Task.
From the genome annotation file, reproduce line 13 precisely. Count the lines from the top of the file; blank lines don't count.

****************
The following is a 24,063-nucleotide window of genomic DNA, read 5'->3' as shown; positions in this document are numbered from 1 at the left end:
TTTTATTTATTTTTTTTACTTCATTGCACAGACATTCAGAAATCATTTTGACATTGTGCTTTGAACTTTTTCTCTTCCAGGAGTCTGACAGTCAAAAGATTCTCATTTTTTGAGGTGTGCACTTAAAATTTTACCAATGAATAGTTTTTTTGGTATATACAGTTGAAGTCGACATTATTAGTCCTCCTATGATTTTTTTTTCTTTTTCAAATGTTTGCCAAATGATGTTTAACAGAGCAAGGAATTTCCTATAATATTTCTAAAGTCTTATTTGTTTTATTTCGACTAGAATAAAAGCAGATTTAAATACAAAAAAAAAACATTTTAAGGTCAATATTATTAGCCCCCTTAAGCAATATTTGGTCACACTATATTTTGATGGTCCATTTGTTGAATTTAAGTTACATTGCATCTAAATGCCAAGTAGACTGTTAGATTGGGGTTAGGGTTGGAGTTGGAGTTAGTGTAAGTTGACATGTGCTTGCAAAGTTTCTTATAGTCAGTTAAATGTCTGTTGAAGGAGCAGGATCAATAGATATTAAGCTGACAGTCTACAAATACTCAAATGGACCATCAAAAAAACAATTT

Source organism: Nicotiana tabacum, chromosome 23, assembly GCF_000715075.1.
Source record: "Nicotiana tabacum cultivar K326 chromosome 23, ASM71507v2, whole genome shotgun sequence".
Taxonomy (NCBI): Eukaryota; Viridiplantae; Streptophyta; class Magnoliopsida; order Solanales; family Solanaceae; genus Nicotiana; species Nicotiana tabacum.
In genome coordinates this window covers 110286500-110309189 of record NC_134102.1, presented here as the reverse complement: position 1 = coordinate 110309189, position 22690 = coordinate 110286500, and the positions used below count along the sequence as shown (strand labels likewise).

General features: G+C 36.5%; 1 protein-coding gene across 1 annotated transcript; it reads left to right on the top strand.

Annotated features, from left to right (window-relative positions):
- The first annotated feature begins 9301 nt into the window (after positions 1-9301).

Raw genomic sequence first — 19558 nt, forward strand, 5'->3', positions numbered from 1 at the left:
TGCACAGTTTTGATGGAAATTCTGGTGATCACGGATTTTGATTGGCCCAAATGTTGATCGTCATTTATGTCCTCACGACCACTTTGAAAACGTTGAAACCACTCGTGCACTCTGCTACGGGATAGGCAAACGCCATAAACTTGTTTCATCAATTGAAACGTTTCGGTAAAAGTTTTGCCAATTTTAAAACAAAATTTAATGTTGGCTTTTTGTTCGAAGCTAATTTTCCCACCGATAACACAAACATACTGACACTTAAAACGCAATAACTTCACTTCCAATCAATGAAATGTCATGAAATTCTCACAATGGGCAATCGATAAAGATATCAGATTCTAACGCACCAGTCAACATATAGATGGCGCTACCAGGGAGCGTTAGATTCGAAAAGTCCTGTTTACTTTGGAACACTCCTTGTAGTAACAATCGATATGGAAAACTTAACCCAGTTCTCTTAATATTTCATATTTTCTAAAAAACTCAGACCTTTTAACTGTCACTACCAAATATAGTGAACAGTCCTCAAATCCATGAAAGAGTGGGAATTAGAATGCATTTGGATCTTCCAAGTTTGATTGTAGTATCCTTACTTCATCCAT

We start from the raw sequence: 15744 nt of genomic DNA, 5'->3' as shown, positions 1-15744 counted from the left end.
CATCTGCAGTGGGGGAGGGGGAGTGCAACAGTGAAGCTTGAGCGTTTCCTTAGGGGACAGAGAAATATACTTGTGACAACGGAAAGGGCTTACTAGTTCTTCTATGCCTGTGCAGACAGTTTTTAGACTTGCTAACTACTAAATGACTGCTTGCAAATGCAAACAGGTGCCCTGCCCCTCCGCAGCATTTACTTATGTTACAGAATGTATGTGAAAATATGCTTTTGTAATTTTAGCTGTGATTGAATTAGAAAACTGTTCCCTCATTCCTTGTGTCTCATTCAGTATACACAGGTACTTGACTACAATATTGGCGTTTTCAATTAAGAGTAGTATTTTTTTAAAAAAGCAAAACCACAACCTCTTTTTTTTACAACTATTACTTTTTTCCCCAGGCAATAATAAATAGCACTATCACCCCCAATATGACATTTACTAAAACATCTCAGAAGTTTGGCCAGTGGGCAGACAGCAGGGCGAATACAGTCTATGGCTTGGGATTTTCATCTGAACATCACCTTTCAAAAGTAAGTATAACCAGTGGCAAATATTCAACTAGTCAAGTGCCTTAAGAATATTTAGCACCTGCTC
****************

CATCTGCAGTGGGGGAGGGGGAGTGCAACAGTGAAGCTTGAGCGTTTCCTTAGGGGACAGAGAAATATACTTGTGACAACGGAAAGGGCTTACTAGTTCTTCTATGCCTGTGCAGACAGTTTTTAGACTTGCTAACTACTAAATGACTGCTTGCAAATGCAAACAGGTGCCCTGCCCCTCCGCAGCATTTACTTATGTTACAGAATGTATGTGAAAATATGCTTTTGTAATTTTAGCTGTGATTGAATTAGAAAACTGTTCCCTCATTCCTTGTGTCTCATTCAGTATACACAGGTACTTGACTACAATATTGGCGTTTTCAATTAAGAGTAGTATTTTTTTAAAAAAGCAAAACCACAACCTCTTTTTTTTACAACTATTACTTTTTTCCCCAGGCAATAATAAATAGCACTATCACCCCCAATATGACATTTACTAAAACATCTCAGAAGTTTGGCCAGTGGGCAGACAGCAGGGCGAATACAGTCTATGGCTTGGGATTTTCATCTGAACATCACCTTTCAAAAGTAAGTATAACCAGTGGCAAATATTCAACTAGTCAAGTGCCTTAAGAATATTTAGCACCTGCTC